American Society of Landscape Architects Convenes Blue Ribbon Panel on Climate Change and Resilience
WASHINGTON, DC – The American Society of Landscape Architects (ASLA), the professional association for landscape architects in the United States, is convening a blue ribbon panel to make comprehensive public-policy recommendations for mitigating and adapting to climate change through resilient design.
Composed of 11 experts from across various disciplines, including higher education, the panel will make recommendations that will ultimately save lives and affordably protect cities from future natural disasters. ASLA urges responsible policy makers to look to innovative urban design as they make infrastructure investments to make communities more resilient and better equipped to recover from disruptive climate events.
"ASLA has identified climate change as a key issue for its members, and for society at large," says Nancy Somerville, Hon. ASLA, executive vice president and CEO of ASLA. "The recent devastating and real impacts of natural disasters such as hurricanes Harvey and Irma highlight the need for policy makers, both state and local, to invest in thoughtful and climate-resilient solutions to systemic infrastructure issues."
ASLA has long advocated for sustainable landscape architecture at the intersection of design and smart policy, working with legislators and stakeholders on effective solutions that minimize the effects of climate change. Transportation and land planning that incorporates green infrastructure can provide critical services for communities, protecting them against flooding and excessive heat, and helping to improve air and water quality.
"We've reached a turning point in our history with regards to climate change, and the effects are undeniable at this stage," says Dr. Jalonne White-Newsome, senior program officer with The Kresge Foundation's environment program and a member of the blue ribbon panel. "We must take the appropriate measures and create low-carbon, sustainable and resilient communities. This includes adapting our landscapes to changing climate conditions so we are best positioned to handle the anticipated consequences while ensuring that equity and the concerns of our most vulnerable communities are at the forefront of our planning."
The experts of the ASLA Blue Ribbon Panel will gather for a two-day meeting this week. The panel will publicly present its findings and policy recommendations in the form of a report in January 2018.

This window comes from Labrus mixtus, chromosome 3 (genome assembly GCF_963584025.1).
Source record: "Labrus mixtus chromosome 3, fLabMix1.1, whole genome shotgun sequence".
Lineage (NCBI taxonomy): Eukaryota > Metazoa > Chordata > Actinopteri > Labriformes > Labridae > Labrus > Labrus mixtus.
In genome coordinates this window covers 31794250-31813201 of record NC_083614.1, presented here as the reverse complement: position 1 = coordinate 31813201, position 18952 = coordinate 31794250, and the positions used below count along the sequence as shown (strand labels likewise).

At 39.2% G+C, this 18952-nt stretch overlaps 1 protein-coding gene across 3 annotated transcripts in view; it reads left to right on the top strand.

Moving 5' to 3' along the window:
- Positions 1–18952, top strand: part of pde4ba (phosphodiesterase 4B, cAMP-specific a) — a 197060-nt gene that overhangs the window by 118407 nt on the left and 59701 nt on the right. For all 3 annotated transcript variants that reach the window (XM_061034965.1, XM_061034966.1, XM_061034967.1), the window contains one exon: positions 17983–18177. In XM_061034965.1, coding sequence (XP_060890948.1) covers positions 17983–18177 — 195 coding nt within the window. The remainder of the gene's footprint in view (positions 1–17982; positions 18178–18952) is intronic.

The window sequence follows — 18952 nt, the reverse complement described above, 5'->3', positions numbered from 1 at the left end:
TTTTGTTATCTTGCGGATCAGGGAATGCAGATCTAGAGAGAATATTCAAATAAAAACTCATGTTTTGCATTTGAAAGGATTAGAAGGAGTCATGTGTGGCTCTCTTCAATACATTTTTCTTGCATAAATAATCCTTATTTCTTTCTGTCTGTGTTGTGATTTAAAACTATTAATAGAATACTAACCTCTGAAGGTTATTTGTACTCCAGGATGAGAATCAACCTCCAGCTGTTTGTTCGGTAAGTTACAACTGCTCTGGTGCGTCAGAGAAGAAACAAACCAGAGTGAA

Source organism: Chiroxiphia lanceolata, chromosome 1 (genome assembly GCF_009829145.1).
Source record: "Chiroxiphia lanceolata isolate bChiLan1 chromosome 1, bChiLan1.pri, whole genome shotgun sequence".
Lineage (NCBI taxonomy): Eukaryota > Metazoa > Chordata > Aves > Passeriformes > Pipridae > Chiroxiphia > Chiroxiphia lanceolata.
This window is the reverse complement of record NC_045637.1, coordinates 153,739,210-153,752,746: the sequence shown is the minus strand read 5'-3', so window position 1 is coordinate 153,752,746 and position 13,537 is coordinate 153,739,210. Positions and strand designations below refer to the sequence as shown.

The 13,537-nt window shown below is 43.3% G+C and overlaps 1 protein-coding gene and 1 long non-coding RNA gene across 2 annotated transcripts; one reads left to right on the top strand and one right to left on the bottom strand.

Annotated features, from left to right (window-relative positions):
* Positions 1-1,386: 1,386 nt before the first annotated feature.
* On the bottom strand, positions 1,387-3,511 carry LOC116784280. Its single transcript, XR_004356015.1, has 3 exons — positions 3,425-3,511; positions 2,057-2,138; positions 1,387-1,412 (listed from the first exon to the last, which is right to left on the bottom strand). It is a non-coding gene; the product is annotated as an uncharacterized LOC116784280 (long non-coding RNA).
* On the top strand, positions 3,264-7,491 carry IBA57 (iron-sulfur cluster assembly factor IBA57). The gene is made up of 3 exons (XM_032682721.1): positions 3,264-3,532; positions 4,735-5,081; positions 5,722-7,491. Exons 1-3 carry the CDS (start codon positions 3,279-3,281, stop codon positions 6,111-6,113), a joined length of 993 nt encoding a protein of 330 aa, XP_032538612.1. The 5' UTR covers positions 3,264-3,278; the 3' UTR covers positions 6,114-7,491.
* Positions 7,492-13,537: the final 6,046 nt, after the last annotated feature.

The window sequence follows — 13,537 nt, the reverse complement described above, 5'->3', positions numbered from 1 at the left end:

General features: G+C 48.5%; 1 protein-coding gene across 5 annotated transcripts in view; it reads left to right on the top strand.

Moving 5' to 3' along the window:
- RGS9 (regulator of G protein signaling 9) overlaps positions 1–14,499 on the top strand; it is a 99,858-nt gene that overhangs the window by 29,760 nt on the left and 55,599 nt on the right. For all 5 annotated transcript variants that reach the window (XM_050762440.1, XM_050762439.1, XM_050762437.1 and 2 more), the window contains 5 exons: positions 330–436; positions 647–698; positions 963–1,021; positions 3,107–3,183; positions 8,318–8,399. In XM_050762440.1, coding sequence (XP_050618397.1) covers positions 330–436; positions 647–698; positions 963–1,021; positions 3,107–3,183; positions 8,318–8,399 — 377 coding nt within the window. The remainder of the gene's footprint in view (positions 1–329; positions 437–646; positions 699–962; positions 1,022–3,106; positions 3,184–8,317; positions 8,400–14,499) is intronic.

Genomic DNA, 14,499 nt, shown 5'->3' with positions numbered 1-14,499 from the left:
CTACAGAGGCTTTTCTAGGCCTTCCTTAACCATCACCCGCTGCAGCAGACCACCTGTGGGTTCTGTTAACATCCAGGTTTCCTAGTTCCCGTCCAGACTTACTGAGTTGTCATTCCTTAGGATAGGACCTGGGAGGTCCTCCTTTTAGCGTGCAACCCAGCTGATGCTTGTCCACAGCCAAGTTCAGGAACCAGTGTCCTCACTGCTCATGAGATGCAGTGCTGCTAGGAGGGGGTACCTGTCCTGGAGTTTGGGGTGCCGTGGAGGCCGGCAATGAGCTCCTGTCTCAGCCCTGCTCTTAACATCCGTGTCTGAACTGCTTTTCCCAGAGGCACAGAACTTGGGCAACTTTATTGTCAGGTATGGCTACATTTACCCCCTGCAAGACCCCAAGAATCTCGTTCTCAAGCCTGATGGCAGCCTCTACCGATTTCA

The members of the panel include:
- Vaughn Rinner, FASLA, ASLA president, chair
- Dr. Dwane Jones, Ph.D., director of the Center for Sustainable Development + Resilience at the University of the District of Columbia
- Diane Jones Allen, ASLA, Program director for Landscape Architecture, the College of Architecture Planning and Public Affairs at the University of Texas at Arlington
- Adam Ortiz, director for the Department of the Environment for Prince George's County, Maryland
- Armando Carbonell, FAICP, FAcSS, Hon. MRTPI, senior fellow and chair, Department of Planning and Urban Form, Lincoln Institute of Land Policy
- Laurinda Hope Spear, FAIA, RLA, ASLA, LEED-AP, IIDA, principal-in-charge, ArquitectonicaGeo
- Mark Dawson, FASLA, managing principal, Sasaki Associates Inc.
- Dr. Jalonne L. White-Newsome, senior program officer, Environment, The Kresge Foundation
- Tim Duggan, ASLA, RLA, founder, Phronesis
- Nancy Somerville, Hon. ASLA, Hon. AIA, SITES AP, executive vice president and CEO, ASLA
- Ying-yu Hung, managing principal, ASLA, principal, SWA, Los Angeles Studio
Founded in 1899, the American Society of Landscape Architects (ASLA) is the professional association for landscape architects in the United States, representing more than 15,000 members. The Society's mission is to advance landscape architecture through advocacy, communication, education and fellowship. Sustainability has been part of ASLA's mission since its founding and is an overarching value that informs all of the Society's programs and operations. ASLA has been a leader in demonstrating the benefits of green infrastructure and resilient development practices through the creation of its own green roof, co-development of the SITES® Rating System and the creation of publicly-accessible sustainable design resources.